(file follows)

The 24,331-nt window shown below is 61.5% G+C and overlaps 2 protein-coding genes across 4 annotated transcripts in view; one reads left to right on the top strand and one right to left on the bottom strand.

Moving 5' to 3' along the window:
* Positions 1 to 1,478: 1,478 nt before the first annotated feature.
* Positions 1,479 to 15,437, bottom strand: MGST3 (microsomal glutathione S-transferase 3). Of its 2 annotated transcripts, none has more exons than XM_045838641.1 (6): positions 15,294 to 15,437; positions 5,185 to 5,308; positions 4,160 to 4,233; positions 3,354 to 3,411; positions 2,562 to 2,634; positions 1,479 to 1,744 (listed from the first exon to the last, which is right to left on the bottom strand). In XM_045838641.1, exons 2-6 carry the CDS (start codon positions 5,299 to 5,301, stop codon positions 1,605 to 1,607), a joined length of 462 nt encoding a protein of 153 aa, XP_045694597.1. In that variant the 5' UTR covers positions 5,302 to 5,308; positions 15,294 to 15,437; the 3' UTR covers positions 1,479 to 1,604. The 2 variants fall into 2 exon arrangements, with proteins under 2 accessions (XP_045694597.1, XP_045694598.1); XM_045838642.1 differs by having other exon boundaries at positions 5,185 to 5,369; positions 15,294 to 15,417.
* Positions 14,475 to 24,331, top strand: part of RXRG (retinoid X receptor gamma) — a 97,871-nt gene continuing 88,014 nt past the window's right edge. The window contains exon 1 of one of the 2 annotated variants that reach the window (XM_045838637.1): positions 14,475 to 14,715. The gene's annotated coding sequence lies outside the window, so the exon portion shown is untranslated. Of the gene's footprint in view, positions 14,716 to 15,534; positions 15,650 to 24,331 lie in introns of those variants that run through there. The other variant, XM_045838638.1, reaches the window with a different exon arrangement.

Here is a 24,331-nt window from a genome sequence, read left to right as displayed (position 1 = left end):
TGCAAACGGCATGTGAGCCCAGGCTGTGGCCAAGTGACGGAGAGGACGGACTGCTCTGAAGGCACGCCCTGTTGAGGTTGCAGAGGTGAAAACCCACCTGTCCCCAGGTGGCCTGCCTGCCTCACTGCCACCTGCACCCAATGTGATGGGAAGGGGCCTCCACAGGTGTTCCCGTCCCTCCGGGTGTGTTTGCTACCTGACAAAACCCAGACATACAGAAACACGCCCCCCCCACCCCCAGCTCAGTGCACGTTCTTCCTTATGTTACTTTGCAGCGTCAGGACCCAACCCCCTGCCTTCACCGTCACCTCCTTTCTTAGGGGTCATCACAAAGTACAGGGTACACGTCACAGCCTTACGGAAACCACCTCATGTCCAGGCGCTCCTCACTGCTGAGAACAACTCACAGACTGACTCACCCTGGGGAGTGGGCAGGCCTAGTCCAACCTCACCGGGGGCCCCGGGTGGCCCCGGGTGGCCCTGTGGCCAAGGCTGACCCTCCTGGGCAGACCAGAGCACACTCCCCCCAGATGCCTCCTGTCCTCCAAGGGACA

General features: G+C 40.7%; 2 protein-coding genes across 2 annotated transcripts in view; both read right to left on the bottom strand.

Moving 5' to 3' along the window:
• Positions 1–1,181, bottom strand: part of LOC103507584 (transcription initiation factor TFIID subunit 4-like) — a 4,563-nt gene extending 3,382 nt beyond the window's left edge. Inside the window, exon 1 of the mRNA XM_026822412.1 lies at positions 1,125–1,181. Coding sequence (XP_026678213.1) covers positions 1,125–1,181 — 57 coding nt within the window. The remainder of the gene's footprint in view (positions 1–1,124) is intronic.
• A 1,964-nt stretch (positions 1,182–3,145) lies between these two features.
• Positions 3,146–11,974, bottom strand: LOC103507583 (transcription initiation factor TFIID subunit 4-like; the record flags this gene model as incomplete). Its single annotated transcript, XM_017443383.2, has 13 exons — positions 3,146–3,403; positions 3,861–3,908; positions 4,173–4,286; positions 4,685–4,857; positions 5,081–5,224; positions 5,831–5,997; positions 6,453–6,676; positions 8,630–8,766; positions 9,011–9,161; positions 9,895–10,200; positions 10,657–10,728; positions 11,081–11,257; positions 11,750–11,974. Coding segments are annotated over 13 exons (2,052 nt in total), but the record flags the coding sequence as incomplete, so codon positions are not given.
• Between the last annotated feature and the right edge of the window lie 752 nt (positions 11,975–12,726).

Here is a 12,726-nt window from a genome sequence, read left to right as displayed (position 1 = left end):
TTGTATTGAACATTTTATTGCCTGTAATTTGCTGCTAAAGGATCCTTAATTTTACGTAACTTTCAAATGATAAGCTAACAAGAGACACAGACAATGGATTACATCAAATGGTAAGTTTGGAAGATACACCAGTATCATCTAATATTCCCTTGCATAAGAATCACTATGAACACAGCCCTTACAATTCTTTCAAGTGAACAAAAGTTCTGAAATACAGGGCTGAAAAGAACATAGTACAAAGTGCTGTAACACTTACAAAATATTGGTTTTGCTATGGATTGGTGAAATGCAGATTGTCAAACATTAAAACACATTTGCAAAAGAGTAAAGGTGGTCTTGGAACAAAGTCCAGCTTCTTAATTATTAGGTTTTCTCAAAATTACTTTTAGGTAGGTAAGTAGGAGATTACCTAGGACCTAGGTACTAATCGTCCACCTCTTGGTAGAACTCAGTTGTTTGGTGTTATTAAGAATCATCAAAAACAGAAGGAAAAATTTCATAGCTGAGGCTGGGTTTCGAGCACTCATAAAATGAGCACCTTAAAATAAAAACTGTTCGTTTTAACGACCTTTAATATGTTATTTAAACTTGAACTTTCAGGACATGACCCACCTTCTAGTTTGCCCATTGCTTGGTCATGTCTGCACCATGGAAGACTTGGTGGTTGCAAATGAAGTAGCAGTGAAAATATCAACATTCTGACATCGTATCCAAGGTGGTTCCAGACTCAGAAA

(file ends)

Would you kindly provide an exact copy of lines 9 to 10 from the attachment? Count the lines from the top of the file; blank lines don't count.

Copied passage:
Moving 5' to 3' along the window:
• Positions 1–1,181, bottom strand: part of LOC103507584 (transcription initiation factor TFIID subunit 4-like) — a 4,563-nt gene extending 3,382 nt beyond the window's left edge. Inside the window, exon 1 of the mRNA XM_026822412.1 lies at positions 1,125–1,181. Coding sequence (XP_026678213.1) covers positions 1,125–1,181 — 57 coding nt within the window. The remainder of the gene's footprint in view (positions 1–1,124) is intronic.